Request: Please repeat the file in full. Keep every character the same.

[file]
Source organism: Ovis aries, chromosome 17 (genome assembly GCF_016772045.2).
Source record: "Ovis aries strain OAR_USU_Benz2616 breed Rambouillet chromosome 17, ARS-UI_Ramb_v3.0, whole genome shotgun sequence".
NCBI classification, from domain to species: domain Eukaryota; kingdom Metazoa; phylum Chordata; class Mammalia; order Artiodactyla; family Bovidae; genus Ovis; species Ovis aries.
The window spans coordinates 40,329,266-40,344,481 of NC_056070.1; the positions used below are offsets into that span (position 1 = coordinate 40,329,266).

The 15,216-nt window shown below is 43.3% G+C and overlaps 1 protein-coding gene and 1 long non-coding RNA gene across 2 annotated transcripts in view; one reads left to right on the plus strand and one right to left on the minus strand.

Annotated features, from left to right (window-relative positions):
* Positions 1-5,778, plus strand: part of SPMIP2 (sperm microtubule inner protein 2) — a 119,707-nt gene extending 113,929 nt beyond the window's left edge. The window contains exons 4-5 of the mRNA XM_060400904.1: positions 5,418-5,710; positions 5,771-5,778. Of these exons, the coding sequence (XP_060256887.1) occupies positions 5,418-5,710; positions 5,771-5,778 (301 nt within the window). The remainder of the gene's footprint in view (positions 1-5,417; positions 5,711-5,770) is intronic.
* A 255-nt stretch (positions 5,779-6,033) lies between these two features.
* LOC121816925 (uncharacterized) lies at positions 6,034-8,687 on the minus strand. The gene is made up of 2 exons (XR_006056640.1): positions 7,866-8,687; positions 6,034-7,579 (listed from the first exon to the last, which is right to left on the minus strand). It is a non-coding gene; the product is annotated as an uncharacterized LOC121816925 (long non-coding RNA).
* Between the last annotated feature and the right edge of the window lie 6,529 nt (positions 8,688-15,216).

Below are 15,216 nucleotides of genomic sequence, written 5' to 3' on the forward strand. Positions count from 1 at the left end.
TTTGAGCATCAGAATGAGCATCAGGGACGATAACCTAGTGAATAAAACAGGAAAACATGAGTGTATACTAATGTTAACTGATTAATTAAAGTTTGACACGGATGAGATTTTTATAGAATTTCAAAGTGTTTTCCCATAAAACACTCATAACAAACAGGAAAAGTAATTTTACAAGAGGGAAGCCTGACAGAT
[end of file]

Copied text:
Source organism: Ovis aries, chromosome 17 (genome assembly GCF_016772045.2).
Source record: "Ovis aries strain OAR_USU_Benz2616 breed Rambouillet chromosome 17, ARS-UI_Ramb_v3.0, whole genome shotgun sequence".
NCBI classification, from domain to species: domain Eukaryota; kingdom Metazoa; phylum Chordata; class Mammalia; order Artiodactyla; family Bovidae; genus Ovis; species Ovis aries.
The window spans coordinates 40,329,266-40,344,481 of NC_056070.1; the positions used below are offsets into that span (position 1 = coordinate 40,329,266).

The 15,216-nt window shown below is 43.3% G+C and overlaps 1 protein-coding gene and 1 long non-coding RNA gene across 2 annotated transcripts in view; one reads left to right on the plus strand and one right to left on the minus strand.

Annotated features, from left to right (window-relative positions):
* Positions 1-5,778, plus strand: part of SPMIP2 (sperm microtubule inner protein 2) — a 119,707-nt gene extending 113,929 nt beyond the window's left edge. The window contains exons 4-5 of the mRNA XM_060400904.1: positions 5,418-5,710; positions 5,771-5,778. Of these exons, the coding sequence (XP_060256887.1) occupies positions 5,418-5,710; positions 5,771-5,778 (301 nt within the window). The remainder of the gene's footprint in view (positions 1-5,417; positions 5,711-5,770) is intronic.
* A 255-nt stretch (positions 5,779-6,033) lies between these two features.
* LOC121816925 (uncharacterized) lies at positions 6,034-8,687 on the minus strand. The gene is made up of 2 exons (XR_006056640.1): positions 7,866-8,687; positions 6,034-7,579 (listed from the first exon to the last, which is right to left on the minus strand). It is a non-coding gene; the product is annotated as an uncharacterized LOC121816925 (long non-coding RNA).
* Between the last annotated feature and the right edge of the window lie 6,529 nt (positions 8,688-15,216).

Below are 15,216 nucleotides of genomic sequence, written 5' to 3' on the forward strand. Positions count from 1 at the left end.
TTTGAGCATCAGAATGAGCATCAGGGACGATAACCTAGTGAATAAAACAGGAAAACATGAGTGTATACTAATGTTAACTGATTAATTAAAGTTTGACACGGATGAGATTTTTATAGAATTTCAAAGTGTTTTCCCATAAAACACTCATAACAAACAGGAAAAGTAATTTTACAAGAGGGAAGCCTGACAGAT